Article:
• On the fine cards for one tour, one of the fines was for refusing an alcoholic drink….hmmm, had the potential to be unbelievably bad for me…what with being teetotal. A deal was struck, not really to my satisfaction, but it was all I could do at the time. If I drank on the Friday night, then I would be excused for the rest of the weekend and not fined…….brilliant! So it started as soon as we reached the first pub in Worthing after having checked into the guest house. I ordered a pint of lemonade and lime, and to my surprise, the person in charge of the ‘kitty’, at the bar, agreed. The buying of the drinks took some time, with mine being the first to have been ordered. Some ten or so minutes later, with all the drinks bought, the ‘kitty’ monitor returned, and, pretending to stumble, managed to pour a double..something…vodka, bacardi…who knows, in to the top of my lemonade and lime, which by then I’d drunk quite a lot. This was very much how the evening progressed, with me drinking everything put in front of me. The things I remember most about that evening were, one of the very nice ladies rescuing me from a potential talking to by the police, by grabbing me and moving me along when I was tempted to start mucking about with a shopping trolley in the middle of the road, only for two more of my teammates who were behind me to fall into that trap. Being made to drink Pernod…..hmmmm…never been quite sure of aniseed, that combined with the effects next day….yuck! Turning up at the big hotel in the early hours of the morning to meet up with hockey players that we all knew, only for them to realise there was something different about me, but taking half an hour to work out what it was. And waking up in the morning with absolutely no hangover whatsoever, much to the disappointment of the whole team, particularly those I was sharing a room with. However, later on in the day after we’d played our first game, the whole team left me sleeping in the hot sun, giving me a nice dose of sun stroke and making me feel worse than a hangover probably would have. A definite one off I think!

• On the particular morning above, there was a little incident. Four of us were sharing a room, and with the sun shining through the tattered cheap curtains at some ungodly hour, we were all awake, especially me, who, being the only one without a hangover, thought it a good idea to keep everyone else awake and make lots of noise. Anyhow, with the room heating up like a sauna with Kylie in nothing but her hot pants, everyone was keen for the window to be opened for some fresh air. So we all nagged the player in the bed nearest the window (yes, you Nige..if you’re reading) to open the window. He had the worst hangover of everyone and was not keen to leave the comfort of his bed. So instead of us walking six or seven feet, we continued to nag him until finally he gave in and got up to open one of the windows. From snuggled under our covers, all the other roommates could here was him muttering, the pad, pad, pad of his feet on the floor, the squeak of the handle on the window being turned, and then……………”OH SHIT!”, followed by the biggest, loudest ‘CRASH’ in the world. Before I go on, I should explain that the room in the guest house we were in had a massive window (about 15ft)that ran the entire length of one of the longest walls. It had two normal sized windows at each end, with a rusty old metal frame….the whole thing was……HUGE! At the sound of the massive ‘CRASH’, all three of us sat bolt upright instantly, only to find the whole of the window frame missing. Poor Nige, had turned the handle on one of the small windows and the whole thing, including the frame, had dropped two storeys onto the path below. Luckily because of the early hour nobody had been hurt. Needless to say, the three of us took one look, and all fell about in an uncontrollable fit of giggles. Lots of explaining later, it turned out that the window was well and truly hanging on by just a thread, such was the state of disrepair. For the rest of the weekend, all poor old Nige heard was, “Are you having a SMASHING time? Have you got enough money or are you BROKE? Are you in PANE Nige? We think you were well and truly FRAMED? “….you get the idea.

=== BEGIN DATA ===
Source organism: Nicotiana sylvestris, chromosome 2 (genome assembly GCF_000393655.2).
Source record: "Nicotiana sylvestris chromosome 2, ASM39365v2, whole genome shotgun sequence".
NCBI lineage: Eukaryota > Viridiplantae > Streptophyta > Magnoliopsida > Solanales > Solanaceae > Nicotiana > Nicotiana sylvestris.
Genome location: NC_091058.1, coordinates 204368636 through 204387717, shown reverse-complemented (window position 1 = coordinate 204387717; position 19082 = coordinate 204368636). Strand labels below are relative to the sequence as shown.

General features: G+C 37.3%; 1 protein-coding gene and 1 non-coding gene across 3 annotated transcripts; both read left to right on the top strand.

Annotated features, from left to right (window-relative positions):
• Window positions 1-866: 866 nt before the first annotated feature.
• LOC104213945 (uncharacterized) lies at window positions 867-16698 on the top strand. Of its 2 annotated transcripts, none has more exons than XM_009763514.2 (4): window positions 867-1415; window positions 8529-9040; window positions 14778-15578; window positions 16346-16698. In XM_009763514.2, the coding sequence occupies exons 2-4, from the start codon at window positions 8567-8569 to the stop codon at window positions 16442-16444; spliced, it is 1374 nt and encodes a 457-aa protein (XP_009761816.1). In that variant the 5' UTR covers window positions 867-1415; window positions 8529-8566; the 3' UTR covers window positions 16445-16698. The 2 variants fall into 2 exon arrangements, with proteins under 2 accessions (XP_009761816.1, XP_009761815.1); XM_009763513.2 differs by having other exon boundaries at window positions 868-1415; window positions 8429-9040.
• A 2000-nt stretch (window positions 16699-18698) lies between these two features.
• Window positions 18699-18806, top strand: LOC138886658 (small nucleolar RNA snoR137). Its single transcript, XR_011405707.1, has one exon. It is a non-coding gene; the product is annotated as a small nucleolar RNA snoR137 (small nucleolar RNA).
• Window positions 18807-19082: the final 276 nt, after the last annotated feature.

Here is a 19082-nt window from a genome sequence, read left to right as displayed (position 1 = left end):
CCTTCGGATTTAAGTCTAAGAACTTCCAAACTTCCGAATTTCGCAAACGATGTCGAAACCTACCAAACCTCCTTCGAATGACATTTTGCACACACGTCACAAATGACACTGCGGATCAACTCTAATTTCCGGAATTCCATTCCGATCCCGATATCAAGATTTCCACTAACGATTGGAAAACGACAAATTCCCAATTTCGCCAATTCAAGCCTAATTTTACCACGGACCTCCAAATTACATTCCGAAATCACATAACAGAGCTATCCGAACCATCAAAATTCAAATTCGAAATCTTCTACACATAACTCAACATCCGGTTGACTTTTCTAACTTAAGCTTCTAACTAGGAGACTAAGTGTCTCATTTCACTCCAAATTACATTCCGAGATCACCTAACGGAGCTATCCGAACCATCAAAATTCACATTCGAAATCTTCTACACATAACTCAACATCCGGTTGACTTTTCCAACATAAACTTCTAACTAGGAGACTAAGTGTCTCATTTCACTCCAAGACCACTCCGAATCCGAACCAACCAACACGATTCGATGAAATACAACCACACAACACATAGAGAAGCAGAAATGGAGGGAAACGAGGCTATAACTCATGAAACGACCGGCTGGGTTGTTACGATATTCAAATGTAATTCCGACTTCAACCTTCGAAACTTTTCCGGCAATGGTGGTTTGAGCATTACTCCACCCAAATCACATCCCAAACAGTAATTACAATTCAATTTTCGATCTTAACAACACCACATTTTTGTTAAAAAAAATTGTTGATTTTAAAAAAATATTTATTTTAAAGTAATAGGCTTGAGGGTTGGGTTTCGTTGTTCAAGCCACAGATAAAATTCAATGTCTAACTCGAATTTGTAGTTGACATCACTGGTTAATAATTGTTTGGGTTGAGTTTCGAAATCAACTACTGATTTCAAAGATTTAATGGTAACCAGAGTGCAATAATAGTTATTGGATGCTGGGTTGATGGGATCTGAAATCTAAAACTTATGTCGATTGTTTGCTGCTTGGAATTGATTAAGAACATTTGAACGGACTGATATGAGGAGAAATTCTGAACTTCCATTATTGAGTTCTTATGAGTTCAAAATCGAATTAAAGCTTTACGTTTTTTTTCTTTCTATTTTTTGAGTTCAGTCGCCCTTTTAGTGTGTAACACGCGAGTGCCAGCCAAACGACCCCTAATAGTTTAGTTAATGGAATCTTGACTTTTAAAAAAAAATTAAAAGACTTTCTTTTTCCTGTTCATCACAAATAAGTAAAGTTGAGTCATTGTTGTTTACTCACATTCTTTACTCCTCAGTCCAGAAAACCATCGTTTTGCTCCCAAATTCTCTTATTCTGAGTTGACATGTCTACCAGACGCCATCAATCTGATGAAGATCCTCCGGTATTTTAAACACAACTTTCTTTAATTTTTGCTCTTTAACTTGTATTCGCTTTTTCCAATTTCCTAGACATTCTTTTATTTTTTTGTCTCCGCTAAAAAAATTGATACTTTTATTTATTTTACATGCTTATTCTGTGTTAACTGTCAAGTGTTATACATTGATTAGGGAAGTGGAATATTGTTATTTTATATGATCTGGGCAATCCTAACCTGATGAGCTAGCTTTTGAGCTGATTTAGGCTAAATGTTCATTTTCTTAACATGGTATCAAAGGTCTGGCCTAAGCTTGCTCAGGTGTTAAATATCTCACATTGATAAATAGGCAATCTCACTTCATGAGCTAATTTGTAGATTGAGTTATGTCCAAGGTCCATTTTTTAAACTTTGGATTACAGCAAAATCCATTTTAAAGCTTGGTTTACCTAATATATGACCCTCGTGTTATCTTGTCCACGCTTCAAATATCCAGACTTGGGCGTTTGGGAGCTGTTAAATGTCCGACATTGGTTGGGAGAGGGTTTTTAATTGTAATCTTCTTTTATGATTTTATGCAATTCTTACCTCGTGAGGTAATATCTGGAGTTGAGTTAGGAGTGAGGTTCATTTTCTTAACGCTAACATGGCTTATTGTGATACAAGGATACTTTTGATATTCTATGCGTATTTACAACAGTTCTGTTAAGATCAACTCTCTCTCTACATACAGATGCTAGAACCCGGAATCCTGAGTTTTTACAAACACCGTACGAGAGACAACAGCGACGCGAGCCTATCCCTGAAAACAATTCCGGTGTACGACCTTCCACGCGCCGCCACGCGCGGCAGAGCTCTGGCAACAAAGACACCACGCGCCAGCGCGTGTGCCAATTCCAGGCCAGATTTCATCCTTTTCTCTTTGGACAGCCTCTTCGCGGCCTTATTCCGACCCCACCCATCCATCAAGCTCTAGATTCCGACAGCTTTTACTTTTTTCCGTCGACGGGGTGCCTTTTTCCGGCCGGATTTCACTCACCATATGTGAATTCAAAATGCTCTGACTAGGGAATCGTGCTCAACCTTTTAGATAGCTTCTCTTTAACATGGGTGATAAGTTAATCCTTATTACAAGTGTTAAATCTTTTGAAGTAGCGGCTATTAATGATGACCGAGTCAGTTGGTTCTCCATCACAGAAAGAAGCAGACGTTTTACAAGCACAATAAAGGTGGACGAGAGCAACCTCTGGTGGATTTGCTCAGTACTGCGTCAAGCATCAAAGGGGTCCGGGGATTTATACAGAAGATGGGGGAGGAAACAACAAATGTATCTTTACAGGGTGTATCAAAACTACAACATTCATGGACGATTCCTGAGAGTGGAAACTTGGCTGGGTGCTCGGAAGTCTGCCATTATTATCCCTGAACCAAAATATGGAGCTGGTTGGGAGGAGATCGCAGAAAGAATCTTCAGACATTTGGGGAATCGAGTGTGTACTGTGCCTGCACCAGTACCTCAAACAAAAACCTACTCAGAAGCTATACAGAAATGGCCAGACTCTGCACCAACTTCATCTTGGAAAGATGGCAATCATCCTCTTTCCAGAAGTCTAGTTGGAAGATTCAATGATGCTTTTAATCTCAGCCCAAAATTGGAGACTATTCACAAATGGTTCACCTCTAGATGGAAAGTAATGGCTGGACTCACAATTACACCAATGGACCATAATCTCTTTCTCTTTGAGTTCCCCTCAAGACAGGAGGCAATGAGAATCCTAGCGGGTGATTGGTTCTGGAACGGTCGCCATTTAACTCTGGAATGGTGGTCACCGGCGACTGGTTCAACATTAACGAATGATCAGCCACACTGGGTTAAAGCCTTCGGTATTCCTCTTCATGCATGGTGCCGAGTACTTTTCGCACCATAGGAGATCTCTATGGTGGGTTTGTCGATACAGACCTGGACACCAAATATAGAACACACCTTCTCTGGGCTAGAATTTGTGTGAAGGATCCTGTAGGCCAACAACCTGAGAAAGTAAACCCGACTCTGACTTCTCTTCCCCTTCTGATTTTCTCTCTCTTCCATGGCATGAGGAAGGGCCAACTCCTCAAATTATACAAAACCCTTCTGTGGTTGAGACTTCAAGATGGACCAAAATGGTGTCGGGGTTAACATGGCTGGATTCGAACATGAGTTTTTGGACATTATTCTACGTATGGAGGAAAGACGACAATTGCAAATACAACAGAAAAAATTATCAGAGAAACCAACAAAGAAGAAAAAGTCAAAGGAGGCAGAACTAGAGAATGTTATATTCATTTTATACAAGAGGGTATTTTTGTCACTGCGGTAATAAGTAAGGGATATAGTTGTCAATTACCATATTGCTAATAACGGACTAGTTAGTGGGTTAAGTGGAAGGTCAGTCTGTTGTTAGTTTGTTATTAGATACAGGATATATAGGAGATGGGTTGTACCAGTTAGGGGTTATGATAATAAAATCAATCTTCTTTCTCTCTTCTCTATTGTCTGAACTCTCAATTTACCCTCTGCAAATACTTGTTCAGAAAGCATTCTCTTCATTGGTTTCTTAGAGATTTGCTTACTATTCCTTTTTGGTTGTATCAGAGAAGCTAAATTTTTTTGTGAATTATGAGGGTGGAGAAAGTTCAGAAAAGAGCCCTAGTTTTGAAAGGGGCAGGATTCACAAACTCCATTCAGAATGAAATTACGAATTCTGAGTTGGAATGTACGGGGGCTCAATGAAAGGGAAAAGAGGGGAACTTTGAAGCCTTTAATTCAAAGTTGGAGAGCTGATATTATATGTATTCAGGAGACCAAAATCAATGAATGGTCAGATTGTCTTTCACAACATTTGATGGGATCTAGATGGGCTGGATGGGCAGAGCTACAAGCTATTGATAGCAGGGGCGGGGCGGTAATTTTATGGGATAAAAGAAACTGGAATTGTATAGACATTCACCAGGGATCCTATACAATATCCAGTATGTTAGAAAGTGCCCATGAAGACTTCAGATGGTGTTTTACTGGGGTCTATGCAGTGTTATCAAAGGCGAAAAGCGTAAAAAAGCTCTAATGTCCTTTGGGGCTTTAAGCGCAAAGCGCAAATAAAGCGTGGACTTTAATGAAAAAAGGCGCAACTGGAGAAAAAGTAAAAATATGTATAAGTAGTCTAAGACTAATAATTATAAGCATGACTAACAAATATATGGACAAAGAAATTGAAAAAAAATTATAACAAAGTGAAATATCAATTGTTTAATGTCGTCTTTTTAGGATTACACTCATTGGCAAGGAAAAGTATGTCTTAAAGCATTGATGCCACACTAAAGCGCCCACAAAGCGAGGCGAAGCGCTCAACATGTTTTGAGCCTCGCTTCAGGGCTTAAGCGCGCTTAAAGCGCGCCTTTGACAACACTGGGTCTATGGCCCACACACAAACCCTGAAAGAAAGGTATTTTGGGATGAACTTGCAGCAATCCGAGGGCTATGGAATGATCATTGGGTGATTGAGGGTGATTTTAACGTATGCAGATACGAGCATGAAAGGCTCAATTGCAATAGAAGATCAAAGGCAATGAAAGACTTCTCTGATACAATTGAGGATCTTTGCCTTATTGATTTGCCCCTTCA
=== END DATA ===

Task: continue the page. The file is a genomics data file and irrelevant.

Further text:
• Numerous silly themes for the Saturday night disco in the town centre, with Noddy always choosing his white trousers and medallion…..something we secretly all copied one year without him knowing right up until the very last moment.

• An interesting trip to a restaurant, where another hockey team (very drunk) were having a meal. They very politely asked our goalie (yes the one from earlier) to take some pictures of them sitting at the table; however, what they didn’t realise, but we did, was that he was taking pictures of everything but them….himself, the waiters, the bar, the toilet, the ceiling, the floor…..his..unmentionables, again…you get the idea. Not sure they would have been best pleased when they got the film developed (younger people….you’ll have to look that up on the internet. It’s what happened before digital cameras).

• Dressing up different members of the team to play in goal….highlights for me….Mr Cosens….and Nige (see above), only because he looked so cute and swapped his nickname of Condom, to Ribenaberry I seem to remember, just for the rest of the weekend.